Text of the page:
Paris is one of the most visited cities on the planet. But once you’ve climbed the Eiffel Tower, spent hours in awe at the Louvre, and eaten all the croissants you can muster, what’s left?
Here’s what’s left: plenty. Paris and the immediate surroundings have plenty to offer, even when you’ve already been there several times.
Any art lover will have a field day at 59 Rivoli, situated in one of the central shopping districts of Paris. This artist squat was once a Crédit Lyonnais bank but was claimed by the KGB artist group (Kalex, Gaspard and Bruno!) in 1999. Even though the structure was littered with waste and dead pigeons, the artists stared hosting exhibitions and performances under the name “Chez Robert, électrons libres.” Though the space was illegally occupied for many years, it still managed to draw over 40,000 visitors per year, making it the third most visited center for contemporary art in Paris. Finally, in 2006, the city of Paris acquired 59 Rivoli to bring legality and safety to illegal artist squats. It was completely renovated, and in 2009 30 studios were rented out to artists for minimal rent. This unique six-story building is now free to visit and open to the public. The exhibits are constantly changing, but something will always catch your eye. 59 Rivoli is easily accessible on the métro. Just jump off at Châtelet and walk a couple of blocks while keeping an eye out for the électrons libres sign.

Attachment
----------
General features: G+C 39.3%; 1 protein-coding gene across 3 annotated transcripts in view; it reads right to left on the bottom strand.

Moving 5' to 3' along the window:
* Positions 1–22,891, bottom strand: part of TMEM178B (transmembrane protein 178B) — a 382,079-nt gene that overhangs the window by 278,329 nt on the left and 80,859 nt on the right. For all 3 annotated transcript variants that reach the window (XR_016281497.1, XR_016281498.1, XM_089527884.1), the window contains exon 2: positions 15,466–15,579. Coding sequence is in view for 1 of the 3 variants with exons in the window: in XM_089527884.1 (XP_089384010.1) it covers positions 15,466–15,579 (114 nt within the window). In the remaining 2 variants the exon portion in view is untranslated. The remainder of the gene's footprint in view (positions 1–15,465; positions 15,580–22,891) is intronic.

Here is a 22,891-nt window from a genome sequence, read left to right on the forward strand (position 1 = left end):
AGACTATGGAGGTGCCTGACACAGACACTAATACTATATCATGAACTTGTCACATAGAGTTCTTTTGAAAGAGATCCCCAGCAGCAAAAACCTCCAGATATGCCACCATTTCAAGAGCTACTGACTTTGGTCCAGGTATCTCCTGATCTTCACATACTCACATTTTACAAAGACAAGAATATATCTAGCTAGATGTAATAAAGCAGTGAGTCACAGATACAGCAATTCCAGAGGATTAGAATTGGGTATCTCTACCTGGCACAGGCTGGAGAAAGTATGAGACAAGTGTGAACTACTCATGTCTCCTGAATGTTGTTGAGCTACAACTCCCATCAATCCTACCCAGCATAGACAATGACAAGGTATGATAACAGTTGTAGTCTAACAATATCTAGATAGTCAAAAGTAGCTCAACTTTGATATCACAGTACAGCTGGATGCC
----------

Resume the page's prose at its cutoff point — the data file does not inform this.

More interested in books than in art? We’ve got just the thing for you. The Bibliothèque Nationale de France has one of the most impressive collections of printed material in the world. It can trace its origins back to 1368 when it was founded by Charles V. Even though it was relocated several times and has had large portions of its collections dispersed throughout France and the rest of the world, it remained the largest library in the world until the late 1800s. Despite having lost the title, it still contains over ten million titles on the arts, law, economics, languages, and so much more. The library also includes over 5,000 ancient Greek manuscripts and an extensive collection of antique coins from Greece, Ancient Rome, and France. Enjoy the library as an opportunity to take a break from site seeing and read a few books while resting your feet. Be sure not to miss Louis XIV’s globe collection. Take the métro to Quai de la Gare and walk a couple of blocks southeast.
On that same topic, have you been in France for a while and are missing home? Take the edge off by browsing famous bookstore Shakespeare and Company, located a stone’s throw away from Notre Dame de Paris. This is the largest English language bookstore in France and is a massive hub for tourists and expats alike. Enjoy the used and new book collection and advantage of the comfortable sofas to chill out and have a whispered conversation with a stranger. Shakespeare and Company had a sister store in Berkeley, California for quite some time until it closed a couple of years ago.
Paris ultimately has a great deal more to offer than the overrun tourist sites of the central districts. It’s worth stepping off the beaten track to wander down an alley, and who knows, maybe you’ll find some gems of your own. Feel free to share them in the comment section!